JEFFERSONVILLE — A local nonprofit organization brightened the day for some Jeffersonville firefighters recently by bringing some special guests to the firehouse.

On Friday, Teke and Sebastian, two miniature therapy horses from Opening Gates, Inc., made a visit Friday to fire station No. 1, in a session to help ease the tensions firefighters face on a regular basis.

During the visit, firefighters walked with and petted the horses, and even had them race one another, a firefighter running alongside each with its lead in hand.

Firefighter Jason Wisenauer's wife, Shara, operates Opening Gates and offered the service to the firefighters. The organization specializes in equine therapy for individuals, families and groups — including social skills and self-esteem improvement for youth.

"I think it went very well," Wiesenauer, the firefighter, said. "It took a second for them to warm up but all day they were asking when the horses were going to be there so I know they were excited."

He said things like Friday's visit are crucial to combating some of the things firefighters are faced with during emergency situations that can build up over time.

"We talk about cumulative stress in the fire service so over a 20- or 30-year career, your stress slowly builds up until you're about to retire and you're anxious and angry and we don't want that," he said.

"Each day we get something special like the horses or therapy dogs, it eases some of the stress so it kind of balances out the books — at least for that day, if not longer."

He said the firefighters try to do other things too, like go to dinner together once a month and stay active in the community, to help stay positive in the stressful environment.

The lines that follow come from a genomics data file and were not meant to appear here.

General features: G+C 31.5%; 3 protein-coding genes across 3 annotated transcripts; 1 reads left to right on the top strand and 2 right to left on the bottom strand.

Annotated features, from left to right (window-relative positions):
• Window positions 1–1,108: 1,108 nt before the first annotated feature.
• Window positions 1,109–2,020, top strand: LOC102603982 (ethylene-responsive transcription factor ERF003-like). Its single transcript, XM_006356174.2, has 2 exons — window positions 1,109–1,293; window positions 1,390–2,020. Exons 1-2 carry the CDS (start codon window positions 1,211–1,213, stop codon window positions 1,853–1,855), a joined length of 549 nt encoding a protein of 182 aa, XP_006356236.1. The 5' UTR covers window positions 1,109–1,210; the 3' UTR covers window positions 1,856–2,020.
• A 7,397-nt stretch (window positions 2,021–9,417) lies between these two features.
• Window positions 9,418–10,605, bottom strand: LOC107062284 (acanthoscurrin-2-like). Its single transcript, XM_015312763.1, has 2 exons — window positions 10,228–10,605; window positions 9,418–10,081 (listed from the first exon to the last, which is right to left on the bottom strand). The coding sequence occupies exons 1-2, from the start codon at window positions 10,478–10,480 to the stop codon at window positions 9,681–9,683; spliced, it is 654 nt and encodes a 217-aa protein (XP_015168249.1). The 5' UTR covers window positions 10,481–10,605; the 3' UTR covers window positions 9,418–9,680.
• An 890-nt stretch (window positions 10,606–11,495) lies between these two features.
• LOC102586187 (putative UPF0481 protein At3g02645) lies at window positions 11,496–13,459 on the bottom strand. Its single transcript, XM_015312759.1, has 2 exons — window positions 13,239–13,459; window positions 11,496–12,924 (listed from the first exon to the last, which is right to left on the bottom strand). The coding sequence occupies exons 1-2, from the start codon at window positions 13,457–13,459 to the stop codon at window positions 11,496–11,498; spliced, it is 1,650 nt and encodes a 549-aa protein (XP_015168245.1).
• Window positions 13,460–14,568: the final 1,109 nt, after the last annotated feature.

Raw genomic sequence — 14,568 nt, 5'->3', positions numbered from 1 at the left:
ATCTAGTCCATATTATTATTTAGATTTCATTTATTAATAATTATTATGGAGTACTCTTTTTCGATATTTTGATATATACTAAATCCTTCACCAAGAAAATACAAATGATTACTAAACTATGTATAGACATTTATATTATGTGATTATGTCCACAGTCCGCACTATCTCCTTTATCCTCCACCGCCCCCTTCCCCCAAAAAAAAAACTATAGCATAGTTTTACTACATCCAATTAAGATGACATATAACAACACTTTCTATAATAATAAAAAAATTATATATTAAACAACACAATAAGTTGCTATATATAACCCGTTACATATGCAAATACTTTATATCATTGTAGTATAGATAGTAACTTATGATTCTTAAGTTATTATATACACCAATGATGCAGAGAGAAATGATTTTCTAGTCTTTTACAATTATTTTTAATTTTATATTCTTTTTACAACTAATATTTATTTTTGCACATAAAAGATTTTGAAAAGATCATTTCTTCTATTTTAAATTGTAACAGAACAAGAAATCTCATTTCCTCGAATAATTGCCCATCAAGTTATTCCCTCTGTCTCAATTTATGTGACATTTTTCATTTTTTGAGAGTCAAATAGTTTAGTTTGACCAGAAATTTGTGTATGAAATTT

"With firefighters, we're supposed to be big strong tough guys and girls; we're not supposed to show emotions about things that we see or do or experience on the job," Sgt. Justin Ames, with the Jeffersonville Fire Department, said. "So we build it up and it affects us mentally. We exercise our bodies, but we also have to exercise our minds and relieve some of those mental stresses."

A firefighter might be faced with finding a person in a burned home that wasn't able to be rescued in time, responding to a child who died from Sudden Infant Death Syndrome, or being first on the scene of a fatal motorcycle crash.

"There's times when you make runs that you cry after it," he said. "It's all about learning how to deal with it and if you never learn what's happening to our mental health, we never really understand what's going on."

He said that can manifest in various ways — from firefighters becoming withdrawn or angry, to experiencing things like post traumatic stress disorder when they pass an area where they have responded to a tragic situation.

But with the horses, Ames said Shara explained to him, "They forget about all that because they just think about how cool it is what they're doing," he said.

"That's another reason we like to do a lot of positive things in the community — it actually heals us. If we saturate ourselves with the positive stuff more so than the negative, then it counteracts and makes our mental health better."

Aprile Rickert is the crime and courts reporter at the News and Tribune. Contact her via email at aprile.rickert@newsandtribune.com or by phone at 812-206-2115. Follow her on Twitter: @Aperoll27.

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